Gov. Brown signs sweeping legislation to combat climate change

California will become a petri dish for international efforts to slow global warming under legislation signed by Gov. Jerry Brown on Thursday, forcing one of the world’s largest economies to squeeze into a dramatically smaller carbon footprint.

“What we’re doing here is farsighted, as well as far-reaching,” Brown said at a signing ceremony at Vista Hermosa Natural Park in downtown Los Angeles. “California is doing something that no other state has done.”

The legislation, SB 32, requires the state to slash greenhouse gas emissions to 40% below 1990 levels by 2030, a much more ambitious target than the previous goal of hitting 1990 levels by 2020.

Cutting emissions will affect nearly all aspects of life in the state — where people live, how they get to work, how their food is produced and where their electricity comes from.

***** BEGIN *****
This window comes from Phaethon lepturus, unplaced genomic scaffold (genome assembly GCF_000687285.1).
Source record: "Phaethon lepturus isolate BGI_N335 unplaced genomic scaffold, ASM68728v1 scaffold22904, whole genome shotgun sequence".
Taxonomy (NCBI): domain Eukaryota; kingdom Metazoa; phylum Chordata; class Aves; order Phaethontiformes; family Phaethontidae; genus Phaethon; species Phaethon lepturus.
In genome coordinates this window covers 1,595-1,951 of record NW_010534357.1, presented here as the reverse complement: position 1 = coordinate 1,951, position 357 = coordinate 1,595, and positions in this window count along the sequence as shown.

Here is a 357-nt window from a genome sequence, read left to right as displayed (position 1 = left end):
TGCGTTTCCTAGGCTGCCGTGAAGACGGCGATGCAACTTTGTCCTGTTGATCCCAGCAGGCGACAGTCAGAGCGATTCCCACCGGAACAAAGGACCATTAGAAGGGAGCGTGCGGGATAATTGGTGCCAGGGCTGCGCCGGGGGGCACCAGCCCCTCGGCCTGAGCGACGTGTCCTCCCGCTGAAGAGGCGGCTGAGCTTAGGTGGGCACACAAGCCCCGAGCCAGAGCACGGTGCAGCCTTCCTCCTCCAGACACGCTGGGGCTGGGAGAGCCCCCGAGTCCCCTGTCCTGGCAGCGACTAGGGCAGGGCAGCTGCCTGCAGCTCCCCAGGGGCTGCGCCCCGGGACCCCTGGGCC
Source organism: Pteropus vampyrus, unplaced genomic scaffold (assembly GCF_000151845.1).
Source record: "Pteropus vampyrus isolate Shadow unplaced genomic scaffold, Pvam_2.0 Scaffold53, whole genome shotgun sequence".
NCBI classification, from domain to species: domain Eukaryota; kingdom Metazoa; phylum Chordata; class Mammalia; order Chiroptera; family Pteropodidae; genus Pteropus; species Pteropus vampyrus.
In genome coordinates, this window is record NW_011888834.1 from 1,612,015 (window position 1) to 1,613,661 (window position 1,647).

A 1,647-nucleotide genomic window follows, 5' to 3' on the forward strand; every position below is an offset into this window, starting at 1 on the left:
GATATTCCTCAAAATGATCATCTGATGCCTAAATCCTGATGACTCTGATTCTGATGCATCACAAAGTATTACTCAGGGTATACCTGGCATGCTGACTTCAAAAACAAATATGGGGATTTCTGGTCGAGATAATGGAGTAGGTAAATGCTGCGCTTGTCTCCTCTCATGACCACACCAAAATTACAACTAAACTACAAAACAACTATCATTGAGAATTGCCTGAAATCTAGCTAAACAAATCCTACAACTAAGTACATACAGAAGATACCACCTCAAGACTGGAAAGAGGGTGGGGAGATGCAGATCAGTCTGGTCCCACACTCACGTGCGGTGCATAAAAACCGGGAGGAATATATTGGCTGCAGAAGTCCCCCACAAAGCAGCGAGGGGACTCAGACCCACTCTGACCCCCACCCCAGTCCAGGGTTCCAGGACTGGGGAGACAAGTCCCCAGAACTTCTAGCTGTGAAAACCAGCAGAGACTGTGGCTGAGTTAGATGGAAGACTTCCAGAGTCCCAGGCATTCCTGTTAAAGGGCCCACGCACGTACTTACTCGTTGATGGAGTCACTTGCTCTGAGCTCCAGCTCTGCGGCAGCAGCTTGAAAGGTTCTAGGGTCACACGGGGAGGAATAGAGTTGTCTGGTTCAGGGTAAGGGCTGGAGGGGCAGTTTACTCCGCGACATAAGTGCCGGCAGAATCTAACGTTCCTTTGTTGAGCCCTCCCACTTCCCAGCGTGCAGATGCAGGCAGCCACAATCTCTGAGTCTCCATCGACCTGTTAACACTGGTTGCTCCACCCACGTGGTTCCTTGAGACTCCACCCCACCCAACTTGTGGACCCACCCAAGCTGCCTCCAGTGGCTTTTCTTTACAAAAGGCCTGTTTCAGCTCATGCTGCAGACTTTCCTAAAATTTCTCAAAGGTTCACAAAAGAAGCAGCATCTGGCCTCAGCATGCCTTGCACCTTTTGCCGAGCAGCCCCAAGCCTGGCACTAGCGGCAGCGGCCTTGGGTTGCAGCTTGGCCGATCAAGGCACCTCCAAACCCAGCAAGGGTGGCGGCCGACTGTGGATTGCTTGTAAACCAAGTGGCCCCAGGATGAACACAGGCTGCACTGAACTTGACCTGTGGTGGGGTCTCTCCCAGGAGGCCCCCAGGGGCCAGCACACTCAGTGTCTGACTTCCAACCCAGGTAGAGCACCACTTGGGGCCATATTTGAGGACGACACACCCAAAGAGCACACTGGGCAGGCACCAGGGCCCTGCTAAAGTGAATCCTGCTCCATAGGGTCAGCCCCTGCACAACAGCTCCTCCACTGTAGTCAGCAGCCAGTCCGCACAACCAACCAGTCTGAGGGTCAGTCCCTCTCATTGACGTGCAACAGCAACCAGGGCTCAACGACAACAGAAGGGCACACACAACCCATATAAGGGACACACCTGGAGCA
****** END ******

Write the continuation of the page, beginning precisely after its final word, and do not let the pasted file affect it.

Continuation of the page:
“We’re going to have to make the change about three times as fast as we’ve done so far,” said James Sweeney, director of the Precourt Energy Efficiency Center at Stanford University.

The state has already been ramping up solar power generation, handing out subsidies for drivers to buy electric cars and prodding developers to create denser communities connected to mass transit.

But research from the Lawrence Berkeley National Laboratory shows that current policies may get the state only about halfway to the 2030 goal. Right now the state is inching closer to 1990 emissions levels, a target set a decade ago by an earlier law.

Read the entire article at LATimes.com